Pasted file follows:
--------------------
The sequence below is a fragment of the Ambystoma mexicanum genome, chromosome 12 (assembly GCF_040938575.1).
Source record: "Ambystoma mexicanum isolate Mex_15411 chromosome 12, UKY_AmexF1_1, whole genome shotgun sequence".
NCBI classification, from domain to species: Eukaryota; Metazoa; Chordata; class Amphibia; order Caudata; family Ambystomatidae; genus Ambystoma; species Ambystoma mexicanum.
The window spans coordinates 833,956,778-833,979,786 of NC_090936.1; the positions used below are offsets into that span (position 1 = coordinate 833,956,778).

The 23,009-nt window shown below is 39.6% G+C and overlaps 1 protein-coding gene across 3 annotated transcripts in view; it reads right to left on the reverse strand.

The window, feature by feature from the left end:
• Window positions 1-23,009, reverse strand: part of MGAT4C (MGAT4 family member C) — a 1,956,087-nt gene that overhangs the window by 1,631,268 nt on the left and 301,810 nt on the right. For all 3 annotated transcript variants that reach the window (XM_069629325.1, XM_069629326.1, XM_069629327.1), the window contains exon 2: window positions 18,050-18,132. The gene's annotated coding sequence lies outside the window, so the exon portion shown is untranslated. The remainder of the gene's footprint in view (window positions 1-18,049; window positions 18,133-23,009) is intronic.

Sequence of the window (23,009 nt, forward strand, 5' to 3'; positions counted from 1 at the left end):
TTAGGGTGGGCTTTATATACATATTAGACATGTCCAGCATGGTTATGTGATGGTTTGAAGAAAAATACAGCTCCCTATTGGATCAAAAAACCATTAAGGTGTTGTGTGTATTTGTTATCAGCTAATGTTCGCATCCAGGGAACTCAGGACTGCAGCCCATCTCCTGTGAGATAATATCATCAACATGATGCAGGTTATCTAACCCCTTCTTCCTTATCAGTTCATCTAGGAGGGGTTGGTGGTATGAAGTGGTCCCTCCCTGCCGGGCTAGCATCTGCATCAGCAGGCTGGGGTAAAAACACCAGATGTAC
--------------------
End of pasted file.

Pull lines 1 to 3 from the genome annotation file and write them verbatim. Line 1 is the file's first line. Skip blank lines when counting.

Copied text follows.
The sequence below is a fragment of the Ambystoma mexicanum genome, chromosome 12 (assembly GCF_040938575.1).
Source record: "Ambystoma mexicanum isolate Mex_15411 chromosome 12, UKY_AmexF1_1, whole genome shotgun sequence".
NCBI classification, from domain to species: Eukaryota; Metazoa; Chordata; class Amphibia; order Caudata; family Ambystomatidae; genus Ambystoma; species Ambystoma mexicanum.